One of the fine cliches of comparing life in Great Britain and the USA is that they are 'two nations divided by a common tongue'. I'm not going to get into a "how should Leicester be pronounced" thread here, but one of the differences between the two is that over there the common acronym for our communities is GLBT, whilst over here it's LGBT.
The American model kind of makes sense as a historic series of expansions. As the range of identities seen as core to our movement fragmented and acquired respect, Gay became Gay and Lesbian became GLB became GLBT.
The British one however has a peculiar hiccup. Gay became Lesbian and Gay, with the women put in front since within L&G spaces they tended to be marginalised and the minority, despite the hypothesis that there should be more lesbians than gay men in a country where the census records more women than men.
So you're putting the more marginalised group in the front of the acronym to avoid them getting dropped off, and people lapsing into talking about "gay" when meaning "lesbian and gay".
Then, just as across the pond, we add in the B and the T.
Only we add them at the end. The "you need to worry less about making sure you include these bits, people will just imply them" end. B got in there first so it's LGBT.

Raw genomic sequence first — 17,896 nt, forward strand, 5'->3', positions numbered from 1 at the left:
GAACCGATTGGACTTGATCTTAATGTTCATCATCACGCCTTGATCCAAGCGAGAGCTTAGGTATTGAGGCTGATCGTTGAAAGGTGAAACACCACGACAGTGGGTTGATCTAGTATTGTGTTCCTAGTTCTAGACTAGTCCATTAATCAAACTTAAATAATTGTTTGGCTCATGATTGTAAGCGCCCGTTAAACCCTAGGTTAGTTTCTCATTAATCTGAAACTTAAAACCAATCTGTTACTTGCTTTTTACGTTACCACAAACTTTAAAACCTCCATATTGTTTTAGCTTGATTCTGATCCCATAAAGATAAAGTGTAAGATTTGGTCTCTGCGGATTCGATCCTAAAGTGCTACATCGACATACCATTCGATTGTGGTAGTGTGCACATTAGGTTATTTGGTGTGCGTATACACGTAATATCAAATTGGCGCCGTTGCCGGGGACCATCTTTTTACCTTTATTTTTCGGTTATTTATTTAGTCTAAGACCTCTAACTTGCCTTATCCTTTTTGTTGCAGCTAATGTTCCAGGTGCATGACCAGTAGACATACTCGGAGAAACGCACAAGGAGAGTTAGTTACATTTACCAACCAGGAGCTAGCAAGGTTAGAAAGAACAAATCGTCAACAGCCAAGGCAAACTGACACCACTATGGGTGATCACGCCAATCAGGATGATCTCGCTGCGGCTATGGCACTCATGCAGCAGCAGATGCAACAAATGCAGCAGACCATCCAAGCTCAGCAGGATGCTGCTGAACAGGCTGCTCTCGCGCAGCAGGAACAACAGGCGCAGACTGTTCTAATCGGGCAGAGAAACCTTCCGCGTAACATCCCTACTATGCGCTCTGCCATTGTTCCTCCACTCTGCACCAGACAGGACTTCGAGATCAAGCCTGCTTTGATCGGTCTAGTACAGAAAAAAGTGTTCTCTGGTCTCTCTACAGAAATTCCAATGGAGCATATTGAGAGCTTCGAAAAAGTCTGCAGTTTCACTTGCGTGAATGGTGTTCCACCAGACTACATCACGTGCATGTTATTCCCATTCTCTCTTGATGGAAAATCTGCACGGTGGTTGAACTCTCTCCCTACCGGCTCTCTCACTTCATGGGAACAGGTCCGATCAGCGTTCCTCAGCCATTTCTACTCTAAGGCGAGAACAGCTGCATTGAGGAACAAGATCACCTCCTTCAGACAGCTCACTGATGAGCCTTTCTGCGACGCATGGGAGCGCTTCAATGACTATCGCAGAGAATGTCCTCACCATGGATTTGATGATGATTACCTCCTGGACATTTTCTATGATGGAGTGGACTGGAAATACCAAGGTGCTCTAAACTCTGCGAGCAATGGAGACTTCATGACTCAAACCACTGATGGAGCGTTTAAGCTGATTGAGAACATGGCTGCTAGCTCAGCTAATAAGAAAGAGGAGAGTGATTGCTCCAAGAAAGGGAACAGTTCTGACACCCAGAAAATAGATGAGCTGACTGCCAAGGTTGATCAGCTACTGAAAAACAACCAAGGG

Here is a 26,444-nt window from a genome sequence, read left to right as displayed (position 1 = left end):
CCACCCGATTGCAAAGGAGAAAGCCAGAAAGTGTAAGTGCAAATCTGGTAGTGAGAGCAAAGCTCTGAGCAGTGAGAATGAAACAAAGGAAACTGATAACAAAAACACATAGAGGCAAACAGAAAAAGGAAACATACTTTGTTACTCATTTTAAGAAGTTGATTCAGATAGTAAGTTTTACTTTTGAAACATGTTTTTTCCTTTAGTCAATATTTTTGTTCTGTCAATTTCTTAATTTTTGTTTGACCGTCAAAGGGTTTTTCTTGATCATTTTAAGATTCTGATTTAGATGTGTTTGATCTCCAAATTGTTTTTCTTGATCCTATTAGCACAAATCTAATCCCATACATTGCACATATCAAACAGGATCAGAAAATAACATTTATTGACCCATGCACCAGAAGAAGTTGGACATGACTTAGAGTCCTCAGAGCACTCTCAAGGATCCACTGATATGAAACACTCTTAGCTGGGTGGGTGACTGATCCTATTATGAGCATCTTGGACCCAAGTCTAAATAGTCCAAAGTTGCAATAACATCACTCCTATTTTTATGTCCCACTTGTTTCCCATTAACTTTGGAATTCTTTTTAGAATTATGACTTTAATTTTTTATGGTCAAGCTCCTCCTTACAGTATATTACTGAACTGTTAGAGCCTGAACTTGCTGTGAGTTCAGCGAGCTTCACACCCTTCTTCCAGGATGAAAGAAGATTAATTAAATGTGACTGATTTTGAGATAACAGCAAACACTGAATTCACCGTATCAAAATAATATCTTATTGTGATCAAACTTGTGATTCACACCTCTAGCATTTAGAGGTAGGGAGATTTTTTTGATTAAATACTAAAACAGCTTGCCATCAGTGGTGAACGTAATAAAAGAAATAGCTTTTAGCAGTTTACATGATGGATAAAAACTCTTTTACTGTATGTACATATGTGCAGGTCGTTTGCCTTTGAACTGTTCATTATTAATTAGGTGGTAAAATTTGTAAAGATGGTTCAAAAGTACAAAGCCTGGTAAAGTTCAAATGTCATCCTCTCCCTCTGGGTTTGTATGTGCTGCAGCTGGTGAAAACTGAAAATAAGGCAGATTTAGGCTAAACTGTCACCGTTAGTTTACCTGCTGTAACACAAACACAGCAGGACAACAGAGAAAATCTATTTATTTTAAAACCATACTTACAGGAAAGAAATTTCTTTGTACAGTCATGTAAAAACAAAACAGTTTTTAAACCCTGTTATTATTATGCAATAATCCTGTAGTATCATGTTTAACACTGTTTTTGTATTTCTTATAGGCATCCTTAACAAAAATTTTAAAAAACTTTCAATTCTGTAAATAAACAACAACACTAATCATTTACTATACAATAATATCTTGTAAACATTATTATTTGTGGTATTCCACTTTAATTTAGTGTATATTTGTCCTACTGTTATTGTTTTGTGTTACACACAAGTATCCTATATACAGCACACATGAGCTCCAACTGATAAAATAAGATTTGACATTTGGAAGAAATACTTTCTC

Which doesn't really make sense for two strands of the LGBT rainbow that have less visibility, credibility, accessible community, money, and so forth, than the lesbian strand. B and T folks clearly belong at the front.
Whether following the British logic it should be BTLG or TBLG could no doubt be a long and heated debate: I can see arguments in both directions though for me the fewer support groups and social spaces for B give it the edge.
By now we've been talking about LGBT for so long that the battle of which order the letters should flow in is long since over, but whenever people um and ah about going for the UK or USA ordering, I'd suggest you put the four letters in a Scrabble bag and pull them out one by one to decide.